A common medical procedure in the U.S.,
performed to open narrowed coronary arteries, is called a "percutaneous
coronary intervention" or PCI. PCIs are defined as angioplasty with or
without the placement of a stent. But are PCIs really needed as often as they
are performed? The public and the medical profession have recently asked this
question. Let's look at the results just in from a study reviewing this issue.
How often are PCIs inappropriate?
Results published in a recent issue of the Journal of the American Medical Association
from an expert panel examined data from more than 500,000 percutaneous
interventions (PCIs). The PCIs were carried out between July 2009 and September
2010 at 1,091 U.S. hospitals. Appropriateness of the procedure was based on
criteria recently adopted by a team of 17 heart experts.
The good news is that the panel classified as
appropriate 99 percent of the procedures done in patients who had suffered an
acute heart attack or unstable angina (procedures in such patients account for
about 70 percent of all PCIs).
In contrast, only half of those done for
nonacute indications were classified as appropriate. For 38 percent of this
nonacute group, the appropriateness was considered uncertain, and in 11.6
percent the procedures were designated inappropriate. Almost all of the
inappropriate procedures were carried out in patients who either had no
symptoms (angina) or only mild symptoms. The rates of inappropriate PCIs varied
enormously from one hospital to another. In one quarter of the hospitals the
rate of inappropriate PCIs was less 6 percent, while some hospitals the
inappropriate rate was as high as 40 to 50 percent.
What are the costs of PCIs?
The cost of a PCI is about $20,000. Given
this, the approximately 600,000 PCIs performed each year in the U.S. cost
roughly $12 billion. A Senate Finance Committee, which investigated a Maryland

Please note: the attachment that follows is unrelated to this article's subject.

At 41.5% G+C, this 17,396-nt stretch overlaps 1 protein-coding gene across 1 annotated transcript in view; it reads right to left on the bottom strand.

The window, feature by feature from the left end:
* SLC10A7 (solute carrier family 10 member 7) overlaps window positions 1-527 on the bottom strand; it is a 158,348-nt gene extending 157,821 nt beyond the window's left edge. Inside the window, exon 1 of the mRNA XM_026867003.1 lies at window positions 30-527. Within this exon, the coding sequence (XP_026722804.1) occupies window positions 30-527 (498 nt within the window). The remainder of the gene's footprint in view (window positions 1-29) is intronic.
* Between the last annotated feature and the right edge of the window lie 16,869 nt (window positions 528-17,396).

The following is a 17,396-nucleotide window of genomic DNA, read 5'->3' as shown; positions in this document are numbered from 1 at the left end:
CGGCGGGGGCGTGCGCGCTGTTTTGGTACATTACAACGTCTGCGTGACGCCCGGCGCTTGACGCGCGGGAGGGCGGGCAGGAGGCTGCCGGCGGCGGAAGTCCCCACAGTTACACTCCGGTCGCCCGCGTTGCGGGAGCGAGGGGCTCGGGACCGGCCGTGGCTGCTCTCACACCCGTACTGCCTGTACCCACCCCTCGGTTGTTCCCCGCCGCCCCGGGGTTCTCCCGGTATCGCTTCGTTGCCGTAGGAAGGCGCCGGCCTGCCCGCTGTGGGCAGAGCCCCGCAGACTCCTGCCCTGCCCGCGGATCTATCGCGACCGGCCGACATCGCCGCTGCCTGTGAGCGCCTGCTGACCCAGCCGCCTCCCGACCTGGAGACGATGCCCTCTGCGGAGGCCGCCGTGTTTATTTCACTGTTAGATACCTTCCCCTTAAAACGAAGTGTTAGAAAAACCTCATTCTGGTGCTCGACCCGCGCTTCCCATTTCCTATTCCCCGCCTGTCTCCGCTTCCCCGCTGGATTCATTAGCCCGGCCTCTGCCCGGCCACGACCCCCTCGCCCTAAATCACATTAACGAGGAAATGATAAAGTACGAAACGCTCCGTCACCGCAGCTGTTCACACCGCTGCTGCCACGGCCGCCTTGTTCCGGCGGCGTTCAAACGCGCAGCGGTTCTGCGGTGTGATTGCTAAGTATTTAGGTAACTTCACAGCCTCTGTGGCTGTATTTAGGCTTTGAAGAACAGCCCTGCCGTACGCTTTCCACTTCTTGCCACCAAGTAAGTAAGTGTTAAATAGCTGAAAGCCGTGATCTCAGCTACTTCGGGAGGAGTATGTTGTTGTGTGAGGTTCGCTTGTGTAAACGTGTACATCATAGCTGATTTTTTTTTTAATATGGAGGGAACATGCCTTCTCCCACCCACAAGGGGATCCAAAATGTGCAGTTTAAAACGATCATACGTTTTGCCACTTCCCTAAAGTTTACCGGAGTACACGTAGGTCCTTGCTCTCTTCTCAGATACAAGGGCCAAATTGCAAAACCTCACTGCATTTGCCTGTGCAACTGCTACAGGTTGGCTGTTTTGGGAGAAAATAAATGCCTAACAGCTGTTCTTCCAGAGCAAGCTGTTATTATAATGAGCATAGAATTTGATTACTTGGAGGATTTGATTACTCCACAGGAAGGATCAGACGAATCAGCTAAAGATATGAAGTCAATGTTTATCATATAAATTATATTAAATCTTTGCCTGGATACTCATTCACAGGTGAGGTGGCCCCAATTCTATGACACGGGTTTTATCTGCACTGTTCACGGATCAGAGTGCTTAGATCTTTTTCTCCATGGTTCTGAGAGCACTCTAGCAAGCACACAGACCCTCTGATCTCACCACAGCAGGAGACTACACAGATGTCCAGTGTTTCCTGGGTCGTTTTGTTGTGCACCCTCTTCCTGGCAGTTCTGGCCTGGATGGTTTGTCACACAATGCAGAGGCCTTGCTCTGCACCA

cardiologist who allegedly performed unnecessary PCIs on many patients,
concluded that Medicare paid some $27.5 billion for PCIs in six years through
2009. This means that inappropriate PCIs represent an enormous unnecessary cost
to individuals and to the overall health care system.
Why are there so many inappropriate PCIs?
The growing efforts to prevent heart attacks
and strokes by identifying risk factors are important and desirable.
Nonetheless, an unwanted consequence results when the presence of risk factors
in an individual with no symptoms leads a cardiac catheterization that shows
some narrowing of the coronary arteries. The person’s doctor then decides to
treat the partially blocked arteries with PCI. Presumably, the inappropriate
PCI is done with the best interest of the doctor’s patient in mind, but it is
hard to ignore the large financial gains that result from PCIs, whether
appropriate or not.
Professional societies deserve credit for
carrying out this “self-policing" study
The data was obtained from a National
Cardiology Data Registry, which funded the study, a joint initiative of the
American College of Cardiology and the Society for Cardiovascular Angiography
and Interventions. It is encouraging that these professional societies
undertook a study to determine the appropriateness of their treatments.
What should you do if a PCI is recommended
when you have stable chronic heart symptoms (angina) or no angina at all?
Find out if you are getting ideal
treatment for angina and for preventing a heart attack. Studies have shown that
PCIs were no better over a five year period than optimal medications to treat
angina and risk factors like elevated LDL cholesterol and high blood pressure.
It is noteworthy that 96 percent of the patients who underwent an inappropriate
PCI had suboptimal treatment for angina and for their risk factors, according
to this study.
Get a second opinion, if possible from
a cardiologist associated with a different hospital.